The Likud party has been attempting to bring the opposition Blue and White into the coalition — or at least parts of it — with offers of top ministries, future diplomatic postings and even promised amendments to the so-called Jewish state law.
Prime Minister Benjamin Netanyahu’s party’s overtures to Blue and White were reported late Wednesday shortly after its last-minute offer to Labor came to light, hours before the deadline for Netanyahu to form a new government — and amid efforts to dissolve the Knesset and force new elections if he fails to do so.
Members of Benny Gantz’s party who were thought to be potential deserters were offered portfolios including defense, finance, justice, culture, and communications, Channel 13 reported Wednesday evening. Some were said to have been offered future appointments as ambassadors in exchange for joining the coalition or supporting it from the outside.
Druze MK Gadeer Mreeh, for instance, was offered possible changes to the controversial Jewish nation-state law, which has angered much of her community. Meanwhile, MK Pnina Tamano-Shata, of Ethiopian descent, was promised further action to bring members of the Ethiopian Falashmura community — whose claim to Judaism the government does not recognize — to Israel. Both Blue and White MKs confirmed the offers to The Times of Israel.
The Likud’s overtures were rebuffed, they said.
Earlier this month, Blue and White pushed back against what it said were attempts by the Likud party to lure its lawmakers into the coalition it is building, as talks to form a government appear to hit a dead end.
Moshe Ya’alon, a senior lawmaker from the opposition-bound Blue and White alliance, called the attempt to try and get its lawmakers to jump ship and join a Netanyahu-led coalition “a moral low.”
The accusation came after an Israeli newspaper reported that a close confidant of Netanyahu was trying to convince Blue and White MK Omer Yankelevich to join the coalition.
The addition of a Blue and White lawmaker to the coalition could allow Netanyahu to form a ruling majority of 61 MKs without Avigdor Liberman’s Yisrael Beytenu, whose secularist party’s platform is sharply at odds with the ultra-Orthodox and religious parties expected to join a government.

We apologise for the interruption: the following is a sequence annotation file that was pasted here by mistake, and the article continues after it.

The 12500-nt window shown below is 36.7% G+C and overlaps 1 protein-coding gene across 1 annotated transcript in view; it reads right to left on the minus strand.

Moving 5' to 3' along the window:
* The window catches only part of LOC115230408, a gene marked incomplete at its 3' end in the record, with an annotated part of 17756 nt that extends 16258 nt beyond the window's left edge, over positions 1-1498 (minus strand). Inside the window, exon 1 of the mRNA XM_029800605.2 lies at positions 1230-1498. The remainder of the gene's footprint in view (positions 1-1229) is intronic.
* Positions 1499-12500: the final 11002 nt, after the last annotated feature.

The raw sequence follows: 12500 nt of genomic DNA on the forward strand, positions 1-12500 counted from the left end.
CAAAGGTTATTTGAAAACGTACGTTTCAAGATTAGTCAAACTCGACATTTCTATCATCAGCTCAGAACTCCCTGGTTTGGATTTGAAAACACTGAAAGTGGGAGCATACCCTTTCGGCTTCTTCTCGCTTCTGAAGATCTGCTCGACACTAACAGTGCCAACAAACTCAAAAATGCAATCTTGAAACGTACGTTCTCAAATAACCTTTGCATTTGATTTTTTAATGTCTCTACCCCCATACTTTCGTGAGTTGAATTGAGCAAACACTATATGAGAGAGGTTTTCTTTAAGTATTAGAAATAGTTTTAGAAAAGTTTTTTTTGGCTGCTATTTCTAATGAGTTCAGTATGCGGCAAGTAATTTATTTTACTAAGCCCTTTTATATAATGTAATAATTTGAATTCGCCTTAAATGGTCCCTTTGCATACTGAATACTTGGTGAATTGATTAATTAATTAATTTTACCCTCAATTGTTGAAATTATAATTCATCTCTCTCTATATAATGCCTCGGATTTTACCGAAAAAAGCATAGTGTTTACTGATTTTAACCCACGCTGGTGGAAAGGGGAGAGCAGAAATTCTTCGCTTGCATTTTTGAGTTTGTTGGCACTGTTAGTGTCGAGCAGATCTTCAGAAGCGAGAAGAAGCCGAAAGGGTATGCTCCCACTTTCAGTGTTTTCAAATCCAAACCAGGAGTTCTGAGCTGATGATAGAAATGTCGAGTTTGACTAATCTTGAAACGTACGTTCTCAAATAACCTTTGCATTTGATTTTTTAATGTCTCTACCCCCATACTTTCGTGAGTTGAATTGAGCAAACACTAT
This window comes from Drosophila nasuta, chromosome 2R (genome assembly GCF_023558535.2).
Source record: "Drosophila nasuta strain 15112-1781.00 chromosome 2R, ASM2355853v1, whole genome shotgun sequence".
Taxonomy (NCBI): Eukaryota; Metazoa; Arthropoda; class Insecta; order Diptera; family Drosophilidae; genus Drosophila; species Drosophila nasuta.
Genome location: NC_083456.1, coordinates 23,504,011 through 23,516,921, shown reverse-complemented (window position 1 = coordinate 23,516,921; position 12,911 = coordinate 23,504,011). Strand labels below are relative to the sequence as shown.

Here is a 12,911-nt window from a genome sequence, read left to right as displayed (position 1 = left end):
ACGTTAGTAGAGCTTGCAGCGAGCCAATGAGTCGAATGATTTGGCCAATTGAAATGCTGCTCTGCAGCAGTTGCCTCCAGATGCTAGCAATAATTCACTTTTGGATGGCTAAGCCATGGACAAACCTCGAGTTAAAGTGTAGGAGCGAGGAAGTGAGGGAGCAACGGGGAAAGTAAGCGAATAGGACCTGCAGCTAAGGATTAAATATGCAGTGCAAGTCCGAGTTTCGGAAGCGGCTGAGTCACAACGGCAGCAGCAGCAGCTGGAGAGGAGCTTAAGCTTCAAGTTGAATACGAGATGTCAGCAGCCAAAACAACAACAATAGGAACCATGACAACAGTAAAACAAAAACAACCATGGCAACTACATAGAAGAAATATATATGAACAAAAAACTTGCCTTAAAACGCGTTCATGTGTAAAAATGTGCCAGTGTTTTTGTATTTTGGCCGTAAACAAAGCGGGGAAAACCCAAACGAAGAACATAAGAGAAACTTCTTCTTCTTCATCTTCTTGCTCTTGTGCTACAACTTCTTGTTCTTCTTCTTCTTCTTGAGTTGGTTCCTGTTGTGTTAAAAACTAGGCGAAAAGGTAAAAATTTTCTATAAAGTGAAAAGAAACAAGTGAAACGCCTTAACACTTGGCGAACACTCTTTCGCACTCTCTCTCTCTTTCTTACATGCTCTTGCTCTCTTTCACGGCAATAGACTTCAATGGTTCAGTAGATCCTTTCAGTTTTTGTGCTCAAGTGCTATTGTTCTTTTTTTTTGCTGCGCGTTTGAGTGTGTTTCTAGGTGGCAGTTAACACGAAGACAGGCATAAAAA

Labor leader Avi Gabbay earlier on Wednesday evening admitted his center-left party weighed, and ultimately rejected, a Likud offer a day earlier to join the coalition instead of Yisrael Beytenu.
“Over the past month the Labor Party has received several offers to join the government,” Gabbay tweeted after a 30-minute-long media frenzy over reports that Netanyahu had offered him to be a senior minister in the new government in a desperate bid to avoid new elections.
“The latest offer yesterday included a promise of a number of steps to safeguard democracy including nixing legislation to bypass [the High Court], for immunity [for the prime minister], personally motivated legislation and more,” Gabbay said.
“Members of the faction discussed the offer and we decided not to accept,” he said.
Netanyahu faces a Wednesday night deadline to form a government. He has yet to ink a deal with any of his prospective partners, and progress has stalled amid an impasse between the secular Yisrael Beytenu party and ultra-Orthodox parties on the question of a bill regulating the military draft among the ultra-Orthodox. The Knesset, however, is expected to pass a law dissolving parliament if Netanyahu fails to reach an eleventh-hour deal, preventing President Reuven Rivlin from offering another MK a shot at coalition building.
Hours before the vote, Likud and Yisrael Beytenu continued to blame each other for the crisis. Parties not involved in the coalition talks, including Labor, threatened to filibuster the Knesset session to foil the dissolution and enable the possibility of another lawmaker being given a chance at coalition building, though Knesset regulations could restrict their debate time.
Theoretically, the motion could still be pulled at any time before the final vote if a compromise to the coalition crisis is found.